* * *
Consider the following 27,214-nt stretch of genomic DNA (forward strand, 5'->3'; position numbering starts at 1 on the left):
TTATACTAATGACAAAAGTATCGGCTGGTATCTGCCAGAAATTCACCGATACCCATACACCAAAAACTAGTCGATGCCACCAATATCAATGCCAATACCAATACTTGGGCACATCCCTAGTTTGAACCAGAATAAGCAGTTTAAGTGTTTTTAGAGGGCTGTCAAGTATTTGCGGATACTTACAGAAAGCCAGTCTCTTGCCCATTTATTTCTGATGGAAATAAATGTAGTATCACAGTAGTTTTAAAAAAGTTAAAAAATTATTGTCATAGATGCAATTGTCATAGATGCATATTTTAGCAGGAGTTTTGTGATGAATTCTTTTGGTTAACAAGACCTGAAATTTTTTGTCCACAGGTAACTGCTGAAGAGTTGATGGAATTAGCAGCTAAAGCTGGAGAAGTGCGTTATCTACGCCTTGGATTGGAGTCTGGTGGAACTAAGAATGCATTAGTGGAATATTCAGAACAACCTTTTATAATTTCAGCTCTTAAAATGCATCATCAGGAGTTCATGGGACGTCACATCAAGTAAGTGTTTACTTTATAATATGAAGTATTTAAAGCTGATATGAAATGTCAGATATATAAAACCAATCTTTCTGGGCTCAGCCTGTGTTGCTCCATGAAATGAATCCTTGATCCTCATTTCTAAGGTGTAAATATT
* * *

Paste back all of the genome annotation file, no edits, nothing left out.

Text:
Consider the following 27,214-nt stretch of genomic DNA (forward strand, 5'->3'; position numbering starts at 1 on the left):
TTATACTAATGACAAAAGTATCGGCTGGTATCTGCCAGAAATTCACCGATACCCATACACCAAAAACTAGTCGATGCCACCAATATCAATGCCAATACCAATACTTGGGCACATCCCTAGTTTGAACCAGAATAAGCAGTTTAAGTGTTTTTAGAGGGCTGTCAAGTATTTGCGGATACTTACAGAAAGCCAGTCTCTTGCCCATTTATTTCTGATGGAAATAAATGTAGTATCACAGTAGTTTTAAAAAAGTTAAAAAATTATTGTCATAGATGCAATTGTCATAGATGCATATTTTAGCAGGAGTTTTGTGATGAATTCTTTTGGTTAACAAGACCTGAAATTTTTTGTCCACAGGTAACTGCTGAAGAGTTGATGGAATTAGCAGCTAAAGCTGGAGAAGTGCGTTATCTACGCCTTGGATTGGAGTCTGGTGGAACTAAGAATGCATTAGTGGAATATTCAGAACAACCTTTTATAATTTCAGCTCTTAAAATGCATCATCAGGAGTTCATGGGACGTCACATCAAGTAAGTGTTTACTTTATAATATGAAGTATTTAAAGCTGATATGAAATGTCAGATATATAAAACCAATCTTTCTGGGCTCAGCCTGTGTTGCTCCATGAAATGAATCCTTGATCCTCATTTCTAAGGTGTAAATATT